Colmar’s history, as told by its President,
Our company is the result of an idea that my paternal grandparents, Mario and Irma, had in 1923, when they decided to change the course of their destinies forever by leaving their jobs to enter the captivating world of self-employment.
They went on to found Manifattura Mario Colombo, a company that produced men’s hats and gaiters, which were all the rage in those days and a particular specialty of Monza’s clothing industry.
That is how more than 90 years ago the “propiaggia” of Chigneu – my grandfather’s surname, as well as the dialectal term for the wooden wedge used to cut less compact felt cones used for gaiter making – made its debut.
The name COLMAR came about when grandpa Mario was tossing some ideas around for the brand name with his friends, writing random words on a cigarette pack. In the end, the first three letters of his last and first name won out.
Between 1923 and 1936 our company went from strength to strength, employing hundreds of talented and skilled workers. When the 1929 global financial crisis hit, we fared fairly well and even picked up customers from far-away countries, such as Iran and Egypt.
The colonial ambitions of the Fascist regime forced Italy into war with Ethiopia, with subsequent sanctions levelled by the United Nations, which, in essence, restricted exports and, above all, impeded companies from collecting revenues made abroad.
Our company underwent a severe financial crisis until our cousin, Edoardo Sala, came to the rescue. He was a manager at the Cotonificio Fossati Bellani cotton mill and suggested that we move from hat making to work overall production, using the special Massaua 10 cotton that was successfully manufactured by the cotton mill.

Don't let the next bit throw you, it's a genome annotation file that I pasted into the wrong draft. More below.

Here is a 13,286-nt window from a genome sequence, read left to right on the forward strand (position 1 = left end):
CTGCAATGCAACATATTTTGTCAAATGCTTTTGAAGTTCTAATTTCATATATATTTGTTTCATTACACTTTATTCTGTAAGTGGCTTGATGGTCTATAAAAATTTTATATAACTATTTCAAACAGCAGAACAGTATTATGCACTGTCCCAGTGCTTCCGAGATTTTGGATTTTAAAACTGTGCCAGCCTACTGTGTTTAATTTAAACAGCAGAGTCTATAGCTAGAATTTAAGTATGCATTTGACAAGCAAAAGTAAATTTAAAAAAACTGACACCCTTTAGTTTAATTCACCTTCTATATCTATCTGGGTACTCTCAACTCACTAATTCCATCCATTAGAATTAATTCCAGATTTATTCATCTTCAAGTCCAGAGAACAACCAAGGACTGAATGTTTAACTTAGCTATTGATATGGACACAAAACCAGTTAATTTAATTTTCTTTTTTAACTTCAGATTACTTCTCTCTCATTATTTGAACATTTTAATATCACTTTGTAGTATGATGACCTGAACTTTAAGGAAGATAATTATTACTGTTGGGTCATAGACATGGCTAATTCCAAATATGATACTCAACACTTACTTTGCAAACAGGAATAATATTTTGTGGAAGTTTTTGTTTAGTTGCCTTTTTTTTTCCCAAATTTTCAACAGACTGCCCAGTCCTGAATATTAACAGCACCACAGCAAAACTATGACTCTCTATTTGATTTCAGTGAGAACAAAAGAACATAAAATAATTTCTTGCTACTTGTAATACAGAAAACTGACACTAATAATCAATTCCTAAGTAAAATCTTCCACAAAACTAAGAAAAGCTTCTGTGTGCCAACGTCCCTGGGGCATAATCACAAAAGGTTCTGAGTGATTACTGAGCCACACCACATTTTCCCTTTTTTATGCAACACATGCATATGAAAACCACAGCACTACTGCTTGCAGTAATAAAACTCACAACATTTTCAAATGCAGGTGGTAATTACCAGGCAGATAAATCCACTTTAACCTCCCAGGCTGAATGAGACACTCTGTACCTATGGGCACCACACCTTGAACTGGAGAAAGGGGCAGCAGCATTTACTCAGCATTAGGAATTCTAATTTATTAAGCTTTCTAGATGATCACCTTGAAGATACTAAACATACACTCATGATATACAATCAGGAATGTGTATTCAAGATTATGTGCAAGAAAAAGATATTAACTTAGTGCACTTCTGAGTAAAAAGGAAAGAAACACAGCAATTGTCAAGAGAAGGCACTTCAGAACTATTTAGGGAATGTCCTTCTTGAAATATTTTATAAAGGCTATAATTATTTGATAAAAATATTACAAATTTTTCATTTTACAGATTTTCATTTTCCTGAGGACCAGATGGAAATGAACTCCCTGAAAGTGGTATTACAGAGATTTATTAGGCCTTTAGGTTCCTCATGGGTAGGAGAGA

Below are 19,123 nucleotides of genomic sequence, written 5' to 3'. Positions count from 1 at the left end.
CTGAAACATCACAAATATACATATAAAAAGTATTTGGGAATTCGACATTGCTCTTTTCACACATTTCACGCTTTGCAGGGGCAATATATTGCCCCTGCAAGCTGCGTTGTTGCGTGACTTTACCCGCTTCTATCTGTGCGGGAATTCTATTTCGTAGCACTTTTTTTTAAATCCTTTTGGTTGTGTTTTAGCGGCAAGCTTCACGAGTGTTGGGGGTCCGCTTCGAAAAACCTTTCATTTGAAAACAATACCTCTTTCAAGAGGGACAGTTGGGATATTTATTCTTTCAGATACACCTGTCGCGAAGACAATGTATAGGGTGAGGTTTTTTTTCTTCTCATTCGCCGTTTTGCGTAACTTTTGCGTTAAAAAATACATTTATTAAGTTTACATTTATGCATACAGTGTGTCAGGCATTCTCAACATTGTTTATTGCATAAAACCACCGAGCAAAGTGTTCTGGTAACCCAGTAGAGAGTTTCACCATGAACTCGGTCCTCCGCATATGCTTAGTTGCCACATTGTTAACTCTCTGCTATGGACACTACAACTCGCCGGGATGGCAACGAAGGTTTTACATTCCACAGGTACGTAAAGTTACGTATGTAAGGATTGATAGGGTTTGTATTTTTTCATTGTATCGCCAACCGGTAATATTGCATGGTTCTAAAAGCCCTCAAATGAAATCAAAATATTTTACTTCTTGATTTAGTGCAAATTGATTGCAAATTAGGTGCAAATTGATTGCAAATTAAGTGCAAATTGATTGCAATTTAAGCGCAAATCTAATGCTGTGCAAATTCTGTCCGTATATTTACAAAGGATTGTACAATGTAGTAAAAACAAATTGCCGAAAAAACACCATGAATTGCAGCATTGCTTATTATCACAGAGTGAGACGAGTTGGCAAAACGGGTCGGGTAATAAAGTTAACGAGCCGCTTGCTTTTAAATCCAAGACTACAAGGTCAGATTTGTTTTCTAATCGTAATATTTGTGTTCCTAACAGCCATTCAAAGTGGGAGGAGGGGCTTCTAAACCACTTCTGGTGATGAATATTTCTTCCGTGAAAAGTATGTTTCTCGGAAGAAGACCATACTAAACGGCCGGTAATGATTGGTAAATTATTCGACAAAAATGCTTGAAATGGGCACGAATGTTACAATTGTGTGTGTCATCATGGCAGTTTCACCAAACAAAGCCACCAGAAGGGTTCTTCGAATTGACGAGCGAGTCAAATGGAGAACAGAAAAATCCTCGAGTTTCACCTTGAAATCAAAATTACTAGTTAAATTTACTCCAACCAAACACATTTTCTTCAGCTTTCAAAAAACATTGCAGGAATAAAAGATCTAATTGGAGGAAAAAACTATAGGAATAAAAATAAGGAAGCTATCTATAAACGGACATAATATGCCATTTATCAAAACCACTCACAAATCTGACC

This cotton, which was dried then treated with chemical agents to become wash resistant and shrink-proof, proved suitable for the first skiing pioneers and Colmar’s earliest dalliances with snow began almost by chance in the 1930’s, when, for instance, Colmar produced the “Thirring” (also called “bat”), a special cape that looked like the wing of a glider and inflated on the back. The piece was made for Leo Gasperl, the first winner of the speed skiing record (136.336 km/h, in 1936).
The outbreak of the Second World War and grandpa’s paresis in 1943.
In the February of the next year, following on from consequences brought about by surgery, Mario Colombo passed away, leaving his wife Irma at the helm of the factory, right in the midst of the war.
When the war came to a close, the company was still standing, yet the industries that we had dressed with our work overalls were no longer. This problem was solved when we won the tender for a contract to supply the Saharan uniforms for the French Foreign Legion: many sowing machines within houses in the Monza area stepped in to support this effort and help us meet the demand. Furthermore, due to a series of interrelated events, we also began producing work overalls for oil companies that were beginning to open petrol stations across Italy.